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Unemployment: How Do We Measure A Shortage Of Work?

Economics / US Economy Jan 23, 2009 - 06:16 AM GMT

By: Ronald_R_Cooke

Economics Best Financial Markets Analysis ArticleA Modest Proposal - According to the U. S. Department of Labor (DOL), employers cut 524,000 jobs in December, 2008. The seasonally adjusted unemployment rate increased to 7.2%. That’s bad news for a struggling economy. Unemployed people have fewer spending options. They tend to buy only what they absolutely need. Food tops the list. Rent or mortgage payments come next. Then utility bills, emergency medical expenses, and money for transportation – most likely in the form of car or truck payments and fuel. Purchases of clothing, a new car, electronics, toys, and so on can be deferred. Savings erode all too quickly. Personal confidence ebbs. Family life is strained.


But December’s unemployment numbers do not tell the whole story. It would appear the unemployment rate could exceed 10% before the end of 2009. And although media reporters and pundits like to focus on the unemployment rate as a benchmark for how bad things are, they are ignoring a far more important number.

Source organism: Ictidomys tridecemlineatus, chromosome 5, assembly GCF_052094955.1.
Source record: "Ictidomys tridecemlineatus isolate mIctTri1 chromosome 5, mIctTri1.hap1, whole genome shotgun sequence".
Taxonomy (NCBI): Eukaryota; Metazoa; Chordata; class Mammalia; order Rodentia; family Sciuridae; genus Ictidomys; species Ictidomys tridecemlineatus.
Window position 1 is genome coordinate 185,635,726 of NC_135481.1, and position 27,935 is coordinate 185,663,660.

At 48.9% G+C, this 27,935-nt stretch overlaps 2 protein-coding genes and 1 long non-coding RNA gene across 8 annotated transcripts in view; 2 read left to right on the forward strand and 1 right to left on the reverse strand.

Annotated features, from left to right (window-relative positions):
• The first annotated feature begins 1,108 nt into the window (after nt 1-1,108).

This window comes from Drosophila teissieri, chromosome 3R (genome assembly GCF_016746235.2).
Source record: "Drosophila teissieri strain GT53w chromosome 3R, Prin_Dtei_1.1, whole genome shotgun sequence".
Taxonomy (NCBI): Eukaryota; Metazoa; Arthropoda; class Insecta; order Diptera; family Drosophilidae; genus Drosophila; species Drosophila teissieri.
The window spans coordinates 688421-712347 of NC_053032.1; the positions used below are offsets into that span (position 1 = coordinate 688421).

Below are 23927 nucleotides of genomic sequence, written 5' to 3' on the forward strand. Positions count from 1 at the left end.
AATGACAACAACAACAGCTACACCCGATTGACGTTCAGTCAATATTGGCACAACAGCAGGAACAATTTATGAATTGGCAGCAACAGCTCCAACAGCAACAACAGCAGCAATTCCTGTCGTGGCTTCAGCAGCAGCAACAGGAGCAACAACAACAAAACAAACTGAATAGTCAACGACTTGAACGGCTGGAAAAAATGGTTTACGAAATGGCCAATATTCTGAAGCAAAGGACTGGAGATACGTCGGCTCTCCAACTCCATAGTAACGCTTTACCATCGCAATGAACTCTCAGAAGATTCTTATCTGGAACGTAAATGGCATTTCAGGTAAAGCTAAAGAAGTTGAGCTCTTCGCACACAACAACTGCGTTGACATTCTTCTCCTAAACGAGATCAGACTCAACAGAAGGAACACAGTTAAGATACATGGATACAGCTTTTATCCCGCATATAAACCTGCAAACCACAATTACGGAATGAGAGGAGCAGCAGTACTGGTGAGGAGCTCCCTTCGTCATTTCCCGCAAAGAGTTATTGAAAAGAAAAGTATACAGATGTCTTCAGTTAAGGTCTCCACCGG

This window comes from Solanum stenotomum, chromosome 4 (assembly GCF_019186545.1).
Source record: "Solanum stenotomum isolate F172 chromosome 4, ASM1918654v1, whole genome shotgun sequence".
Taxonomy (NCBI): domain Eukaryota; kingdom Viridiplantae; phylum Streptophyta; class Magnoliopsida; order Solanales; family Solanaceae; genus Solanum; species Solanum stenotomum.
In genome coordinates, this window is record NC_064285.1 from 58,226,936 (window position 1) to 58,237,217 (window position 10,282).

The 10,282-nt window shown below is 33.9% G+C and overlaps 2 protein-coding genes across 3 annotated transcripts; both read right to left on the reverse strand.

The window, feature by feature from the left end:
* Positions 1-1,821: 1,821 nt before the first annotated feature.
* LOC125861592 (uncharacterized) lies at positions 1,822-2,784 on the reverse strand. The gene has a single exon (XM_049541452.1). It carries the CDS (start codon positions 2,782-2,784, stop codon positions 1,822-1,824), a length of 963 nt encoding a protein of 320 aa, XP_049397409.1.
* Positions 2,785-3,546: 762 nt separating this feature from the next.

Total unemployment plus under-employment.

Call it the Work Shortage Index (WSI).

Why is this number important? Aside from its use as a measure of human misery, it also gives us an indication of how many consumers are being forced to curtail their spending. The DOL attempts to provide an alternative measure of labor under-utilization in Table A-12, U-6. For December, 2008 “Total Unemployed, plus all marginally attached workers, plus total employed part time for economic reasons, as a percent of the civilian labor force, plus all marginally attached workers was 13.5%”. If my math is correct: A total labor force of 154,349,000 persons X 13.5% = 20,837,000 “under-utilized” workers. From their point of view, there is a shortage of work.